A broad coalition of politicians and activists has launched a campaign to ban the sale and consumption of shark fins within Toronto, a feat they hope will trigger a legislative domino effect across North America.
The fins are used in several Chinese delicacies available at restaurants throughout Greater Toronto, but the often cruel methods used to harvest sharks have prompted conservation groups and politicians around the world to call for an end to their consumption.
“This is not a cultural practice I want to continue to take part in,” said Kristyn Wong-Tam, one of three city councillors to put their names on a petition calling for a “fin-free Toronto.”
Ms. Wong-Tam said she has sampled her share of shark-fin soup at weddings and other Chinese cultural celebrations, but she and the rest of her family stopped indulging about a decade ago when they found out about finning, a method of catching sharks and cutting off their fins before tossing them back in the ocean to die.
“My family and I have had shark fin pretty much all our lives,” said Ms. Wong-Tam, who is past president of the Chinese Canadian National Council’s Toronto chapter. “But times are changing.”
She compared the consumption of shark fins to the cultural practices of foot-binding and hunting elephants for ivory.
Councillors Glenn De Baeremaeker and John Parker joined Ms. Wong-Tam for the campaign launch. They are working with Rob Stewart, director of the award-winning documentary Sharkwater, and representatives from the conservation group WildAid to get 10,000 signatures on a petition and prod City Hall into imposing a ban by October.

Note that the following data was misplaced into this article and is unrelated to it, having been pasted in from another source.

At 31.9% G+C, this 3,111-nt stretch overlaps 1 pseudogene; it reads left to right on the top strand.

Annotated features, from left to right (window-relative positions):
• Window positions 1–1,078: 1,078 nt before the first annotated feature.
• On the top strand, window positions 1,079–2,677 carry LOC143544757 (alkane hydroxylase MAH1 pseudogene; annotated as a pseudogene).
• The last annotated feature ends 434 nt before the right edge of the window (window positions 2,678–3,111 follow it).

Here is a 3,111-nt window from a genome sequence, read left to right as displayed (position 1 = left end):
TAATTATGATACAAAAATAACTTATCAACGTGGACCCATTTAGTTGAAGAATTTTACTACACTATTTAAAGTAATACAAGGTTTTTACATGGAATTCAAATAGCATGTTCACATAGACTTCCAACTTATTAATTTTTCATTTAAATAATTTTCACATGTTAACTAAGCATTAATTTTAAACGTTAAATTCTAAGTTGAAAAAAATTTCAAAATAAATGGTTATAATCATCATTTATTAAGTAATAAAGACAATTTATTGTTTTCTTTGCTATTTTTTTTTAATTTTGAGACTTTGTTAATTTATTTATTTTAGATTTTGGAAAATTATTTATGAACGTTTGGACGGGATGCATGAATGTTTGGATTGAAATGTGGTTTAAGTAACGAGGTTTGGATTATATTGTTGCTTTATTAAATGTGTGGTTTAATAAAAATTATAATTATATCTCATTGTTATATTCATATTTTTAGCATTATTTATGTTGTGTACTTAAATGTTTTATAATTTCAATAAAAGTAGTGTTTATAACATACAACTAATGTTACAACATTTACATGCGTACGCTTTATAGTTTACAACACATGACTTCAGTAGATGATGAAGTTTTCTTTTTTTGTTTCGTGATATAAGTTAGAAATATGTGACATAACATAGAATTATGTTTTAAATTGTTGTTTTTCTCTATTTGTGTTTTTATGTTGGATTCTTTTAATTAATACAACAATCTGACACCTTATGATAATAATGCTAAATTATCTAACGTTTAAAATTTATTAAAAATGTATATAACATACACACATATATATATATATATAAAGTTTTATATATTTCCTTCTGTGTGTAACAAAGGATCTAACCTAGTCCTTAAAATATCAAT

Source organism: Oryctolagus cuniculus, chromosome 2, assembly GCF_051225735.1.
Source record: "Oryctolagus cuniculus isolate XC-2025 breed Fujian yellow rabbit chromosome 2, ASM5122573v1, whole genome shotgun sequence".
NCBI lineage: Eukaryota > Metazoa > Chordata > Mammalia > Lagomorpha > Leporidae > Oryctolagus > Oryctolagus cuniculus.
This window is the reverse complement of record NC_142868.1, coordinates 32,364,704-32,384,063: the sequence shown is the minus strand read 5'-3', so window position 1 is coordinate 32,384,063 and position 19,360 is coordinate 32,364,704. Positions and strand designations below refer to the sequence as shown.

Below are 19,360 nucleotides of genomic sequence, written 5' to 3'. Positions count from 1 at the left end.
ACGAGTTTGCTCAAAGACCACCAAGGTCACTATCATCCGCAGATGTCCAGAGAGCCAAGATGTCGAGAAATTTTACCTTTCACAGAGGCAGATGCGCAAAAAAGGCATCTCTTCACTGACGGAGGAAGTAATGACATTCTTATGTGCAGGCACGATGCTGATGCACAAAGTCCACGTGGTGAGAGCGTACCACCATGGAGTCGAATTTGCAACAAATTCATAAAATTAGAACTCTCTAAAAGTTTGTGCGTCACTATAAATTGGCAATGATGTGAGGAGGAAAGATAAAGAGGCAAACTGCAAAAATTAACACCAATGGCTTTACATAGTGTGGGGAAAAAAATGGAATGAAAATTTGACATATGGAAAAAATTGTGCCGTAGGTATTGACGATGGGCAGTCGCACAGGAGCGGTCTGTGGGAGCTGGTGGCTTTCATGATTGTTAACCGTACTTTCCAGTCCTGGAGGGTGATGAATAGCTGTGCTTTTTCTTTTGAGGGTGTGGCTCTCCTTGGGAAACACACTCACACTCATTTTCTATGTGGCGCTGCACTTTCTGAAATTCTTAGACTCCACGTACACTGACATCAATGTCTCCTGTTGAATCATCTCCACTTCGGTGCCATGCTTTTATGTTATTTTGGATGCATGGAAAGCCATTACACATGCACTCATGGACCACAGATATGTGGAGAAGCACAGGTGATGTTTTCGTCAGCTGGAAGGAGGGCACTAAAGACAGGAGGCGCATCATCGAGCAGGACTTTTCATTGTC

Brantford, Ont., passed a similar ban days ago, the first city in Canada to do so.
The group is lobbying at provincial and federal levels as well, but says that municipal bans hold the most immediate promise of outlawing the delicacy.
“Once the City of Toronto adopts this measure, just like our smoking bylaws, you’ll see this spread like wildfire across the GTA, across the province and, hopefully, across the nation.”
At least five restaurants on the downtown stretch of Spadina Avenue, from Dundas Street West to College Street, sell the delicacy, but few were willing to discuss the dish when approached by The Globe and Mail.
“Yes, we serve it, but I can’t talk about it,” a server at New Sky restaurant said.
Ken Fong, manager at Xam Yu Seafood Restaurant, said he doesn’t serve the soup because it’s too expensive, and his customers aren’t interested in paying for it.
At restaurants in the GTA, shark-fin soup can range from $25 for a bowl the size of a tennis ball to $120 for an extra-large bowl.
Mr. Fong said he also thinks the soup is losing popularity as a cultural dish. “Now, young people don’t think it’s that important.”
Pearl Harbourfront Chinese Restaurant on Queens Quay West used to offer shark-fin soup, but took it off the menu several months ago when the restaurant started getting phone calls from people who said the dish was unethical. An employee said the restaurant is still selling the soup when customers ask for it, but using only the fins that are left in stock.
“For some Chinese people who have weddings and things like that, we’ll sell it to them,” Kim Mak said. “We’re not going to throw it in the garbage, right?”
At Pacific Mall, a store called Shark’s Fin City is dedicated almost entirely to the delicacy in its dried form. Pale, brittle fins line the shelves on one side of the store, and cost as much as $520 a pound.
While more than 90 countries have banned finning, including Canada, the fins are still traded freely across national borders.
“Over the next to or three years you will see a fundamental change in the international regard for shark fins, or else there will be no future for sharks,” said Robert Sinclair, executive director of WildAid Canada and a former Ontario PC Party organizer.
The councillors will press their case for a ban on Wednesday, when they introduce motion to have staff prepare a report on the matter.